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The Hartford Courant
Set Date For Vieques Vote
July 5, 2000
Protests that erupted in Vieques last week the U.S. Navy resumed weapons training might have been averted had residents of the small island off Puerto Rico felt at ease with the agreement that could end the Navy's presence entirely. (Las protestas que se produjeron la semana pasada en Vieques como consecuencia del reinicio de las maniobras con armas de la Marina de los Estados Unidos, se hubieran podido evitar si los residentes de la pequeña isla que se ubica frente a las costas de Puerto Rico, hubieran visto con buenos ojos el convenio que podría poner punto final a la presencia de la Marina.)
The compromise reached in January between the Clinton administration and Puerto Rico 's Gov. Pedro J. Rossello was a fair one. It allows the Navy to continue training -- that is, shelling a target area with non-explosive bombs -- until residents decide in a referendum whether they want a Navy pullout by May 1, 2003.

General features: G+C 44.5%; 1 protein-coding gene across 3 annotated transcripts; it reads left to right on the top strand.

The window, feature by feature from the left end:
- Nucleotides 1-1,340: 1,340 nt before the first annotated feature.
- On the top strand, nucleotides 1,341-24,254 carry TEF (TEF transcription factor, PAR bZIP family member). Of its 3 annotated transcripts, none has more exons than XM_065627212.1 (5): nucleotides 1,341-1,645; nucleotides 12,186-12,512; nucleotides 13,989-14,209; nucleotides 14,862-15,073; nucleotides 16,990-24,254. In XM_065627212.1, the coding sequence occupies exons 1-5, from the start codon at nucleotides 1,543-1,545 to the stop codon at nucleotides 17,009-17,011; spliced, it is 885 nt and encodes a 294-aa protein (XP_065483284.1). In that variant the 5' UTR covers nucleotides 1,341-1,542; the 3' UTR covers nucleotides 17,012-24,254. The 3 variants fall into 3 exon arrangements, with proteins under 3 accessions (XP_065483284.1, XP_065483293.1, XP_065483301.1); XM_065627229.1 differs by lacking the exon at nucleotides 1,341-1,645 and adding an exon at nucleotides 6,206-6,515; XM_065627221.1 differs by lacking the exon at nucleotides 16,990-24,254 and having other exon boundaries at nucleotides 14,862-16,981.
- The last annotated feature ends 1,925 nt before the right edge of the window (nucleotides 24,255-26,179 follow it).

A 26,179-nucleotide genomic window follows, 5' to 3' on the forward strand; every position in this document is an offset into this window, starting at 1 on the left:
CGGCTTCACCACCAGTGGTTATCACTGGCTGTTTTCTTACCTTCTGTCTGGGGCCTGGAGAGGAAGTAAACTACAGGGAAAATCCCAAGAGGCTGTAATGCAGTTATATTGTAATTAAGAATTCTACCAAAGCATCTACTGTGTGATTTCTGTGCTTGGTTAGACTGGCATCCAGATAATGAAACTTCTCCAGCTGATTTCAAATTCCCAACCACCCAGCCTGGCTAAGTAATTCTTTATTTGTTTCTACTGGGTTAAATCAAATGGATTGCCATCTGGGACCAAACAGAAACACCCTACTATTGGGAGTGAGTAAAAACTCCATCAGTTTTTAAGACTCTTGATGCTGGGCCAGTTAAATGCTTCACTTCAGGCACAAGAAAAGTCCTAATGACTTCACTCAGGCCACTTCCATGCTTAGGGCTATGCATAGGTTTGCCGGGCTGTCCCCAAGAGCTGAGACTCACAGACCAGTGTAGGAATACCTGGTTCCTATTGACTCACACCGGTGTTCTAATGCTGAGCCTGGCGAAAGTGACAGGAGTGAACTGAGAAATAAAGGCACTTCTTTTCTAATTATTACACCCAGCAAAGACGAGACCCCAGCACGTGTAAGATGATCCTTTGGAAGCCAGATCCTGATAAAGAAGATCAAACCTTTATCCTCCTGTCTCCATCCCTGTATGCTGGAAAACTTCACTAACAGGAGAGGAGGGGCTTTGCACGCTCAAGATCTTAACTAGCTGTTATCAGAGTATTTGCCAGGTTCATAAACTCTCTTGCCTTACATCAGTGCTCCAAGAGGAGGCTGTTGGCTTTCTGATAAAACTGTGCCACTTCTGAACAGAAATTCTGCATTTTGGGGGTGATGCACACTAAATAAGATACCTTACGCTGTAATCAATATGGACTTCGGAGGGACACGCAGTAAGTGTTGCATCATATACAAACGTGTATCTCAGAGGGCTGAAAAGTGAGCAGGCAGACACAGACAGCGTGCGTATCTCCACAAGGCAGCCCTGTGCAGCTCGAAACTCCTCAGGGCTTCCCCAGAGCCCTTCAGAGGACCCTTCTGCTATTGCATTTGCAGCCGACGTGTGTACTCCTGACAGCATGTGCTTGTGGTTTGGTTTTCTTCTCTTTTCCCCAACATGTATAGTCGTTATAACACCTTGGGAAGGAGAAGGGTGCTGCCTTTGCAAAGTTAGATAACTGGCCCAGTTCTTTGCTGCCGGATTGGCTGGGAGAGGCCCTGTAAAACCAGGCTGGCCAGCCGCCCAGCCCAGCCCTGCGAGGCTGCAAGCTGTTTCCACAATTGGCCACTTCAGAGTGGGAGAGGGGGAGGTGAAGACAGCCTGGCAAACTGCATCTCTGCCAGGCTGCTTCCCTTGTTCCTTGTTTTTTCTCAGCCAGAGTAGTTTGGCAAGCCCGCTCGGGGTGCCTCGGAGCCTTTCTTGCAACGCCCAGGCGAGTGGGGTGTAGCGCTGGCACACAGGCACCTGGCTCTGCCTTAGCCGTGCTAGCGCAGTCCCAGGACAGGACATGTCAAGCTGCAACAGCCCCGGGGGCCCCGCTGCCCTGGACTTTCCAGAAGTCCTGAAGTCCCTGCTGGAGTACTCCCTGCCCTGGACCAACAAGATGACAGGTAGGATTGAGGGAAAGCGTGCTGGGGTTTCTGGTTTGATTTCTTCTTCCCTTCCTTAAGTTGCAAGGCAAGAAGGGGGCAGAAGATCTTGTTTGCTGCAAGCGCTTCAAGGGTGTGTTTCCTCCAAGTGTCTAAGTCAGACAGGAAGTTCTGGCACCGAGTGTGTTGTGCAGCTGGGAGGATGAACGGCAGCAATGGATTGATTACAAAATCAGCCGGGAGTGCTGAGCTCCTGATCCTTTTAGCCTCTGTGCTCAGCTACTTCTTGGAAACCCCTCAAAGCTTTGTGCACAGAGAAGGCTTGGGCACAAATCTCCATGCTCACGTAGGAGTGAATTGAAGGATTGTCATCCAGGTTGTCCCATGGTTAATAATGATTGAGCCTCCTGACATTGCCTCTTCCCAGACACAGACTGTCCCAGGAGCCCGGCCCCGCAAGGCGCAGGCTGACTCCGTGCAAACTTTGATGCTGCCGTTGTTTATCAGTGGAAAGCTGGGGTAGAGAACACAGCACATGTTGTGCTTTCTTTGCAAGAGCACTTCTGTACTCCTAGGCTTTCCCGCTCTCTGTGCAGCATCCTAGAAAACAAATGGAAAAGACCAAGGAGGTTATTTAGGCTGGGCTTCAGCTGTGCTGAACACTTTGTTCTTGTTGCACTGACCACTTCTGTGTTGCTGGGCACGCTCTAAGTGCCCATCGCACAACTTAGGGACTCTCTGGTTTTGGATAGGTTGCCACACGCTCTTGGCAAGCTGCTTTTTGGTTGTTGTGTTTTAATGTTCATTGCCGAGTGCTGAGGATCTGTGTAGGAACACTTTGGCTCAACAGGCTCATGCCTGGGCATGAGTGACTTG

But the Navy gets to choose the date for the vote, which must occur between August of this year and January 2002.
The agreement also gives Vieques residents $40 million in economic aid and turns over the western third of the island, now used by the Navy as an ammunition deport, to its residents, subject to approval by the U.S. Senate.
When the agreement was announced, many leaders in Puerto Rico urged the Navy to set a date for the referendum. Specifying a date, they said, would assure the protesters who first occupied the target site in April 1999 that a final resolution of the issue is near.
The Navy hasn't listened and protesters who were removed from the range in early May returned when the shelling resumed recently. Two sailors were hurt and 135 demonstrators had to be evicted.
The Navy, which still regards Vieques as the only suitable place to conduct its training, says it wants time before the vote to show it can be a good neighbor.
That should not prevent officials from setting a date for the referendum. Being coy invites more trouble.